What can we say about the growing presence of Chinese farms in the region?
The Chinese presence has been growing in Central Asia since the launch of the Belt and Road Initiative (BRI), also called One Belt One Road (OBOR). There is still a lot of speculation and distrust when it comes to Chinese farm enterprises in Central Asia. Policymakers and academics question the drivers behind Chinese enterprises in Central Asia: is it politics or profits?
Overall, there are several developments taking place in Central Asia. First of all, there are Chinese enterprises that try to gain access to the ground, i.e., lease farmland in Central Asia. This has happened in Tajikistan, and I am uncertain to what extent investments have also materialized in Kyrgyzstan and Kazakhstan. I have heard that there are Chinese farmers in eastern Kazakhstan, but on-the-ground research is necessary to determine whether this is true. Concerning land investments, there are smaller-scale farms set up by Chinese individuals and Chinese families—which tend to remain under the radar—and larger-scale investments, which attract (media) attention. Second, there is a substantial influx of Chinese agricultural commodities into the region, by which I mainly refer to farm inputs: seeds, fertilizers, and production techniques. There is a great demand in Central Asia for quality seeds and other inputs. I was told recently that Chinese companies are involved in 30 percent of Kyrgyzstan’s cotton cultivation through joint production. Third, together with the influx of agricultural inputs, there are techniques and specific knowledge being exported to the Central Asian region. In Tajikistan, so-called “Chinese greenhouses” have become very popular in the past few years. There are also some partnerships between Chinese and Central Asian research institutes. As such, the opening up of borders has a significant impact on the agrarian sectors of Central Asian republics. China-Central Asia trade and investments in the agricultural sphere affect agricultural output, input use, and farm knowledge. At the end of the chain, as end consumers and producers, rural households also experience the influx of Chinese farm enterprises, Chinese inputs, and knowledge and techniques.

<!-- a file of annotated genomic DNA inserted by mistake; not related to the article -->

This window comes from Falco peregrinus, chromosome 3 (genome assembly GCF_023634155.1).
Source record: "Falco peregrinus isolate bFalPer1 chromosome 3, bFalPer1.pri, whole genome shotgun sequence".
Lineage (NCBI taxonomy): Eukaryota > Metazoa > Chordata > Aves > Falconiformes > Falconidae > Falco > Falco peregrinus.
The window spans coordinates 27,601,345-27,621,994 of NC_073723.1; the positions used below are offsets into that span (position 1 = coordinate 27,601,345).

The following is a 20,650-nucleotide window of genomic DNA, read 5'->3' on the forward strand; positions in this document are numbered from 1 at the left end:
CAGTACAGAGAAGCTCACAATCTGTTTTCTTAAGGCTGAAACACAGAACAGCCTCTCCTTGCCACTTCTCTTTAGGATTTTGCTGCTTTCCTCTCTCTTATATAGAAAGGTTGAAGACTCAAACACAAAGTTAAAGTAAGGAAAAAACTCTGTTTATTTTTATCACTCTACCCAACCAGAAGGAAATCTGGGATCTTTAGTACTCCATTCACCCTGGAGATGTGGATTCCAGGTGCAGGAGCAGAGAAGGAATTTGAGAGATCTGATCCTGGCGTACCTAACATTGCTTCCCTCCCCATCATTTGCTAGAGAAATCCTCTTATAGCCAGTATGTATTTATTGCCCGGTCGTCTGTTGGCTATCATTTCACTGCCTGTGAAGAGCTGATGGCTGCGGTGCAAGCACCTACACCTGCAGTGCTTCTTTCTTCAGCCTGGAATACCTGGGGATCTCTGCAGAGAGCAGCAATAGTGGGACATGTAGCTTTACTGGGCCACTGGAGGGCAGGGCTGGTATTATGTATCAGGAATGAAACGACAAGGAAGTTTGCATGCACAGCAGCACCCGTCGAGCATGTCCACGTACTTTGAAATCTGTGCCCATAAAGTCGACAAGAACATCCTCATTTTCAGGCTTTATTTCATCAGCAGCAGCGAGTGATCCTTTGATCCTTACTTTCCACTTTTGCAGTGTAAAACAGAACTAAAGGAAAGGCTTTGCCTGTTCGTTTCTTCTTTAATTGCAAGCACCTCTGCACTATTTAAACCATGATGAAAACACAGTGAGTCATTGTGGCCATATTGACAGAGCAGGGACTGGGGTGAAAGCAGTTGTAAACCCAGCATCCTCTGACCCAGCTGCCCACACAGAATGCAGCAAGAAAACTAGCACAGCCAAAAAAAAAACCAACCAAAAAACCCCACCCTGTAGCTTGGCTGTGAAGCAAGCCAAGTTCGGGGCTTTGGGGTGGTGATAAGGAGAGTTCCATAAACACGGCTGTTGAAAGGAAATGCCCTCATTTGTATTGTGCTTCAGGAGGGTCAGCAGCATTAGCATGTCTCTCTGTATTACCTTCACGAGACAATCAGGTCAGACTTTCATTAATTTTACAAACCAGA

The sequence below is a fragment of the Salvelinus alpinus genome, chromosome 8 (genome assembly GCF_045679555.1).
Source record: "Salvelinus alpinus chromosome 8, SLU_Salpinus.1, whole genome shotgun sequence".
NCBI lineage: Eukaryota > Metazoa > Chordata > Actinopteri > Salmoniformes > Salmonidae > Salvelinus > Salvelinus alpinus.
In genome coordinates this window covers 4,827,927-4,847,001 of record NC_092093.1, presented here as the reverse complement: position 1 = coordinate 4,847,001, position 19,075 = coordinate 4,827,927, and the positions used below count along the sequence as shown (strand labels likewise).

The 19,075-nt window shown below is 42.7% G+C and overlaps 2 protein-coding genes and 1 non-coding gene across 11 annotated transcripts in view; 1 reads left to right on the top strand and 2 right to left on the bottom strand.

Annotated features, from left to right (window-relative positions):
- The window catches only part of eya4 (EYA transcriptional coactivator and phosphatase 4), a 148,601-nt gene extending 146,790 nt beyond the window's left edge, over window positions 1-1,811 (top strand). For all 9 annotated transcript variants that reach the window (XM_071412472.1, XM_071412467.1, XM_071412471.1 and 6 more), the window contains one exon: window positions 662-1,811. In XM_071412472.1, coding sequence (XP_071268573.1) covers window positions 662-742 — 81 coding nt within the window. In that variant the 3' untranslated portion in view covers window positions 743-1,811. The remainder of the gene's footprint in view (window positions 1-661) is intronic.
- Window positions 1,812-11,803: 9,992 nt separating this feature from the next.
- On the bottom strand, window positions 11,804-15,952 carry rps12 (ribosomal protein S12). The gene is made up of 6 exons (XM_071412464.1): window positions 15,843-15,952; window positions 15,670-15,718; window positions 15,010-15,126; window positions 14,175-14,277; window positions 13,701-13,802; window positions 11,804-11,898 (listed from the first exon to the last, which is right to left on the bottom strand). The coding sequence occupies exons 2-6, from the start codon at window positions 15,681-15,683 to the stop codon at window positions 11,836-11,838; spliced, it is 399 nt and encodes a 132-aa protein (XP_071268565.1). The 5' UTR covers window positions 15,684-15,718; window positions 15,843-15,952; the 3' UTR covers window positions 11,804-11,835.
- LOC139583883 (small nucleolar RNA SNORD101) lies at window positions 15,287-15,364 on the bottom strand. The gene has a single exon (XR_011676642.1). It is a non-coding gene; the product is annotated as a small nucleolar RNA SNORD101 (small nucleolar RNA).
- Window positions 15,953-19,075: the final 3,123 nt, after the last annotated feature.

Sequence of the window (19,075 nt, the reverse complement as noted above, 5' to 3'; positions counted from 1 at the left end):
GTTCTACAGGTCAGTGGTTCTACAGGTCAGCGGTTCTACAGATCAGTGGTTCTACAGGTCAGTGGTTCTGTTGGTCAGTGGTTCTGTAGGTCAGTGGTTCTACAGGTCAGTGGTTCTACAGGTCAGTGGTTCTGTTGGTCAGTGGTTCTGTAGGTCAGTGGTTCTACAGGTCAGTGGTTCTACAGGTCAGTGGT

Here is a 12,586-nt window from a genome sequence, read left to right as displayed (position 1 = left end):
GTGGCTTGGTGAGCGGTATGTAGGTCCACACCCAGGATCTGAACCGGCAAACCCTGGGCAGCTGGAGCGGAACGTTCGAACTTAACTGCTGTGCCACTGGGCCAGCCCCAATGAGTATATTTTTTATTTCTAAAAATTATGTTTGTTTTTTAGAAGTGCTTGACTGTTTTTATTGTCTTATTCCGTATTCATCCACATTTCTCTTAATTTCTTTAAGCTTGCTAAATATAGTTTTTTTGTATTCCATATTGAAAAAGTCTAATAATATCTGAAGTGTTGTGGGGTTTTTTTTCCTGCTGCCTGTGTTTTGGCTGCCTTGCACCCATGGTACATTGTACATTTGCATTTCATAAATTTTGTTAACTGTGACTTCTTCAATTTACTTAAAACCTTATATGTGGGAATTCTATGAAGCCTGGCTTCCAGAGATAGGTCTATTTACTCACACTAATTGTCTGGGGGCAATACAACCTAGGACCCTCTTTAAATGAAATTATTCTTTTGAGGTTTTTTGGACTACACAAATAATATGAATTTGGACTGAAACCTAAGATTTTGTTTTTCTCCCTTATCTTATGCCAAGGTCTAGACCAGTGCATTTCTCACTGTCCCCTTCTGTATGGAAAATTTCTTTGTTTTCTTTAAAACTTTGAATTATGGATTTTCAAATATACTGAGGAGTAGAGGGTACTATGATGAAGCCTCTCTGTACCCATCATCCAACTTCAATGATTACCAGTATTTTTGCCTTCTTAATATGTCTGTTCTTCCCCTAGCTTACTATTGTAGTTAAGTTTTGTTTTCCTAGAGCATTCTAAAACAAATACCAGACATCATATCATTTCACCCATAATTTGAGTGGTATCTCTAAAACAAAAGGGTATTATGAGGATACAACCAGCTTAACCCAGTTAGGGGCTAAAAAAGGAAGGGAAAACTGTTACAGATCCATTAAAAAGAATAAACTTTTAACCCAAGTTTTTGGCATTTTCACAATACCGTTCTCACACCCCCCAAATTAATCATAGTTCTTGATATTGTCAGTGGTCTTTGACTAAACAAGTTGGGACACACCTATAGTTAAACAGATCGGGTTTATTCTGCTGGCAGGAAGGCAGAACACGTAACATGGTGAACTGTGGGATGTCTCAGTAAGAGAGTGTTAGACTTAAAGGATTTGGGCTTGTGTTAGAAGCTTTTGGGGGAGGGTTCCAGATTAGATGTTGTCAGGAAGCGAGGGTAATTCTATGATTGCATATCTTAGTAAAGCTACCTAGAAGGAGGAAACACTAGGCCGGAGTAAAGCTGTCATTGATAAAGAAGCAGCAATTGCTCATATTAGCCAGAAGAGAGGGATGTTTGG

So what is behind the growth of Chinese actors in Central Asian agriculture? For one, it is a well-known fact that the Chinese government is concerned with social stability in the region. The situation in Xinjiang Uyghur Autonomous Region, Afghanistan, and Pakistan is closely followed by the Chinese government, and a presence on the ground could provide the Chinese government with direct up-to-date information and a mechanism of control. At the same time, sustaining domestic economic growth is important for the Chinese government, which might explain why the Chinese government encourages Chinese companies to go overseas. Indeed, the Chinese state plays an important role in stimulating Chinese enterprises to commence operations abroad, and there is also a lot of individually initiated entrepreneurship (these individuals act without much governmental support). Importantly, it is mainly the larger-scale projects run by Chinese companies that attract attention. Smaller-scale investments/acquisitions receive less attention, as I have observed in my own research on Chinese farmland investments in Tajikistan.
In my research, I have found that Chinese farms in Central Asia are driven primarily by commercial motives.
In my research, I have found that Chinese farms in Central Asia are driven primarily by commercial motives. For instance, there are small-scale, individually initiated farms run by Chinese individuals and families who have observed a niche in the Central Asian economy. They focus primarily on crop production and serve the small but growing Chinese community in Central Asia.
Larger-scale Chinese land acquisitions are also commercially-oriented. One example is a Chinese farm business I studied in Tajikistan. This farm, which is in fact a joint venture of two Chinese farm enterprises from China’s Henan province, is cultivating land in southwest Tajikistan on an increasing scale. The two companies involved in the venture focus on cotton and wheat (seeds and crops) and vegetables (seeds and crops). It is evident that the export of technology and agricultural inputs plays an important role in this larger-scale project. The Chinese company introduces new crops and sells production on the market in Dushanbe,
Notably, developments have continued since I left the field in 2015. I am eager to return to see how the situation has changed, and I am very much interested to follow developments throughout Central Asia. While traveling in Kyrgyzstan last year, I noticed billboards announcing a Chinese-Kyrgyz cooperation in farming and I have read that Chinese farm enterprises have begun cotton production in Tajikistan’s Dangara district and are involved in the Special Economic Zone in that district. Furthermore, I assume that the Chinese farm business that I studied before has continued to expand its operations. I expect that the Chinese presence in the Central Asian countryside will increase in the coming years.